Hitchcock's (2001) treatment of singular and general causation

Minds and Machines 16 (3):277-287 (2006)
Hitchcock (2001a) argues that the distinction between singular and general causation conflates the two distinctions ‘actual causation vs. causal tendencies’ and ‘wide vs. narrow causation’. Based on a recent regularity account of causation I will show that Hitchcock’s introduction of the two distinctions is an unnecessary multiplication of causal concepts.
Keywords Causal claims  General causation  Philosophy of science  Regularity theory  Singular causation
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DOI 10.1007/s11023-006-9039-x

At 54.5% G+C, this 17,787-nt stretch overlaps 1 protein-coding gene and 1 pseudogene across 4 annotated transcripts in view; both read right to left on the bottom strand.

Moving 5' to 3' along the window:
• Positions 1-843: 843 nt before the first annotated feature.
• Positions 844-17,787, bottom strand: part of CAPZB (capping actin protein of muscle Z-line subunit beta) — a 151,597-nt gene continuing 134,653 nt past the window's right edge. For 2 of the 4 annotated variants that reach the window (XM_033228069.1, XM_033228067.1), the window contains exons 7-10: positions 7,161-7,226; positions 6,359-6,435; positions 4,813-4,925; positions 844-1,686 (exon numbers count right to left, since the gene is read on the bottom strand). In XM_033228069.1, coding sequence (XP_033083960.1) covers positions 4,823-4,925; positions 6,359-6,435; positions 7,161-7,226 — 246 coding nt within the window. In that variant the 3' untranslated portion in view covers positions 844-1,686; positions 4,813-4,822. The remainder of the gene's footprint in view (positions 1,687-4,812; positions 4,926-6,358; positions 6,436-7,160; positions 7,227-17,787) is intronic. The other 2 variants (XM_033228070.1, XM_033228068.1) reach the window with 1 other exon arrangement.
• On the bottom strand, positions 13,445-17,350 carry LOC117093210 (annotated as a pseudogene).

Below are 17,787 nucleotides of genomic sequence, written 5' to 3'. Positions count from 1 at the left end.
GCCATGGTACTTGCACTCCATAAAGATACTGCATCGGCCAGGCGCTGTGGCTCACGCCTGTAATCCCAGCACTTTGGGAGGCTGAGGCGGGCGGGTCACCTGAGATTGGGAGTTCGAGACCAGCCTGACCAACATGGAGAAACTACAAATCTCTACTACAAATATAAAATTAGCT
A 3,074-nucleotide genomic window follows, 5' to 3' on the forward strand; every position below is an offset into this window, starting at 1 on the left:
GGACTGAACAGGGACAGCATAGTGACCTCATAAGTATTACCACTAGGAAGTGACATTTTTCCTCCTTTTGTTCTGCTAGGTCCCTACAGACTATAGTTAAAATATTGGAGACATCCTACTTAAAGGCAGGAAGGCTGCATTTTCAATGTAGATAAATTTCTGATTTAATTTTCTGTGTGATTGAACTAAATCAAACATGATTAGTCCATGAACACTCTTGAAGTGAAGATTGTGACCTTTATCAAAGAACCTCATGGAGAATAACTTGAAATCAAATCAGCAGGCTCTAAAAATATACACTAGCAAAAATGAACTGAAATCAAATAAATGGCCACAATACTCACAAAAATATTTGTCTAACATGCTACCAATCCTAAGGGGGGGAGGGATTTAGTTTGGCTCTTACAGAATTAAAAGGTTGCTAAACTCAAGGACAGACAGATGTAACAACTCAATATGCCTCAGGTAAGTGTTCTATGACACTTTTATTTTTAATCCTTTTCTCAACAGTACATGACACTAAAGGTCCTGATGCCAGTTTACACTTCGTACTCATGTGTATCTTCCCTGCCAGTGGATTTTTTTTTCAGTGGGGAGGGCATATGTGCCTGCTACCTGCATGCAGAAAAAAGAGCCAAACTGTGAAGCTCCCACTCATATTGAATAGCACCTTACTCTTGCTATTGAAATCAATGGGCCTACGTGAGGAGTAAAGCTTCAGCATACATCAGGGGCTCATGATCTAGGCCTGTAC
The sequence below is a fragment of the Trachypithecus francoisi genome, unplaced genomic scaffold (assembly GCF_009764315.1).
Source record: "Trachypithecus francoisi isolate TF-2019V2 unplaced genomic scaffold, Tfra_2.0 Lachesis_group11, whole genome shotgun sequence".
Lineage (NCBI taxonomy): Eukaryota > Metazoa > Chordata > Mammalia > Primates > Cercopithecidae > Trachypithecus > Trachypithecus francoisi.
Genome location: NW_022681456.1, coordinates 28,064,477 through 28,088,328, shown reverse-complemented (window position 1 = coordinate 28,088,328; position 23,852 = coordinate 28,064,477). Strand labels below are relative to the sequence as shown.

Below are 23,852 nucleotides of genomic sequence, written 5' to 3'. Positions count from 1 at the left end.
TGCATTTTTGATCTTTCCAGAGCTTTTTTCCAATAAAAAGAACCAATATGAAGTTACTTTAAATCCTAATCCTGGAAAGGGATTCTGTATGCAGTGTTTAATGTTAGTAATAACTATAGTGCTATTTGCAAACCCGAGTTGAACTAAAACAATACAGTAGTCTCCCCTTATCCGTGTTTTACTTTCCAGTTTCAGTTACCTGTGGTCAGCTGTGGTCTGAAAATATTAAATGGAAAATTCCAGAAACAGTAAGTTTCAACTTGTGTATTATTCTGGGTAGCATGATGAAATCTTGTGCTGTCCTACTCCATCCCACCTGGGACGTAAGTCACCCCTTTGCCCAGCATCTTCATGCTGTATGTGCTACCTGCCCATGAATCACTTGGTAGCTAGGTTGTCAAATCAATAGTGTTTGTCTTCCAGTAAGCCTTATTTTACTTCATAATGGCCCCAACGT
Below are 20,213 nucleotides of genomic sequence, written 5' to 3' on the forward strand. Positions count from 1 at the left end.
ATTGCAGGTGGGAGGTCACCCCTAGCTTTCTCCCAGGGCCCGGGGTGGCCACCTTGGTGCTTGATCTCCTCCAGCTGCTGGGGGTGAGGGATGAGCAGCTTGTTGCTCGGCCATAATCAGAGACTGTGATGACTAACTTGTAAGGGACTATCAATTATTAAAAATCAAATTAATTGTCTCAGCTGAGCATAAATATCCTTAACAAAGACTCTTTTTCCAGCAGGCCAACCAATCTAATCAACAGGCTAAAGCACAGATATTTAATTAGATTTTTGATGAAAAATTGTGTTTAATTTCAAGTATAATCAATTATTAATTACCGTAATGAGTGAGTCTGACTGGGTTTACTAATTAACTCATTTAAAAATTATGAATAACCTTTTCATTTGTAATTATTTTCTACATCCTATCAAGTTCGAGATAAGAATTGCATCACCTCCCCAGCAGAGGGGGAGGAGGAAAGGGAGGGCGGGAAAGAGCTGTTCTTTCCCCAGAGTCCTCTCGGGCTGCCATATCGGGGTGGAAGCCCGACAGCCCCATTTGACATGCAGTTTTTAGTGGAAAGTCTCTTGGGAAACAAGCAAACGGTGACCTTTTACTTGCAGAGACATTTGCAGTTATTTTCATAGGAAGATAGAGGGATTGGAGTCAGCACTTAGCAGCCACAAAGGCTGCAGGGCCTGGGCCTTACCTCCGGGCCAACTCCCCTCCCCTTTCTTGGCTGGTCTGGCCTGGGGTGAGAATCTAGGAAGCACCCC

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References found in this work BETA
Donald Davidson (1967). Causal Relations. Journal of Philosophy 64 (21):691-703.
P. Dowe (2001). A Counterfactual Theory of Prevention and 'Causation' by Omission. Australasian Journal of Philosophy 79 (2):216 – 226.
Christopher Hitchcock (2003). Of Humean Bondage. British Journal for the Philosophy of Science 54 (1):1-25.

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